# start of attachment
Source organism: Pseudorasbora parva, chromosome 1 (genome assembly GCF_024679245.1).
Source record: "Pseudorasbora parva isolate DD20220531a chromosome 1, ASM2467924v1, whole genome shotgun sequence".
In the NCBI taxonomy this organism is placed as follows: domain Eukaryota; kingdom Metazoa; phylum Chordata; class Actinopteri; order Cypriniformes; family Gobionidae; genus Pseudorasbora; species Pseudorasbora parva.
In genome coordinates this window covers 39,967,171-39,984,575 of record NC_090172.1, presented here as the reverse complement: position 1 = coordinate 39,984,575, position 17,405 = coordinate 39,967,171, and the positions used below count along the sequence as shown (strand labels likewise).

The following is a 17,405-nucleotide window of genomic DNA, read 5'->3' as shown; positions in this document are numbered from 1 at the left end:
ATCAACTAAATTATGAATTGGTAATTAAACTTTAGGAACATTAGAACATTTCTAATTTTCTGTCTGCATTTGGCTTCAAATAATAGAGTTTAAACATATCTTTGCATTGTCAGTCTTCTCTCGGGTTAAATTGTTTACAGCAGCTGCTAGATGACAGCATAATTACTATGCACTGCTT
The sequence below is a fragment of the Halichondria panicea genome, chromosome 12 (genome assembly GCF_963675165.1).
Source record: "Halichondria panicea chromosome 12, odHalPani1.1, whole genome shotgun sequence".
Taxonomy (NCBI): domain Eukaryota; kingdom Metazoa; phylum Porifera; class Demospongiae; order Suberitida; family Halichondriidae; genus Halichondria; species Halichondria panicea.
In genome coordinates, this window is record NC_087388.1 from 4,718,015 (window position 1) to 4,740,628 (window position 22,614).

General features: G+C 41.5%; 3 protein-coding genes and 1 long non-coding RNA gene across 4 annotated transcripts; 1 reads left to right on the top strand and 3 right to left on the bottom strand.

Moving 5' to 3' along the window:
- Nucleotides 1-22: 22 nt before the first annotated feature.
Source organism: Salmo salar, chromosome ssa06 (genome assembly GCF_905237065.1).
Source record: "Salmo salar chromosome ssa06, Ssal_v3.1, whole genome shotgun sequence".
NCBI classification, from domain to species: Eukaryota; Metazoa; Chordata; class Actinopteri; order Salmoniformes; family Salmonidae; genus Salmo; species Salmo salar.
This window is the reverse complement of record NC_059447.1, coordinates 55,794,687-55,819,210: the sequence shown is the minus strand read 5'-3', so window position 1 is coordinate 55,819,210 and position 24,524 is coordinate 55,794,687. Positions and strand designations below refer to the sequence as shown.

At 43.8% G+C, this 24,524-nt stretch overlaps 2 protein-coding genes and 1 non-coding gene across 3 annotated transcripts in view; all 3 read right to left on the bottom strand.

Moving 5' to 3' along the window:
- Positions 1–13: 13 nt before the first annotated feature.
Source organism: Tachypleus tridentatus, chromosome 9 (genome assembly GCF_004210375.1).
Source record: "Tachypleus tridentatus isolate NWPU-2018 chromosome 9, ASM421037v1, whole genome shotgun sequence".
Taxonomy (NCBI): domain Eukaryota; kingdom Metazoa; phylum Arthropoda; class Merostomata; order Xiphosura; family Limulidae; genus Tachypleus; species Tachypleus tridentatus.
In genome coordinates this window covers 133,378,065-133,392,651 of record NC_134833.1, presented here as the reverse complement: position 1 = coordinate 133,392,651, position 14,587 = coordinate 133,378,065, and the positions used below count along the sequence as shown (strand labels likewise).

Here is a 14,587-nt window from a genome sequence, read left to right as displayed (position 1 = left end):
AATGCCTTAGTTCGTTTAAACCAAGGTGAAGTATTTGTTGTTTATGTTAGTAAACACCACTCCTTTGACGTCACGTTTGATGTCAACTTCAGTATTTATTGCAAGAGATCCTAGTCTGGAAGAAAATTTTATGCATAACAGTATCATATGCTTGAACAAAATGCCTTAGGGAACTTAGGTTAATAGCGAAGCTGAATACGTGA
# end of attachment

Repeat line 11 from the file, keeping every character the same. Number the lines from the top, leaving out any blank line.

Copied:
General features: G+C 41.5%; 3 protein-coding genes and 1 long non-coding RNA gene across 4 annotated transcripts; 1 reads left to right on the top strand and 3 right to left on the bottom strand.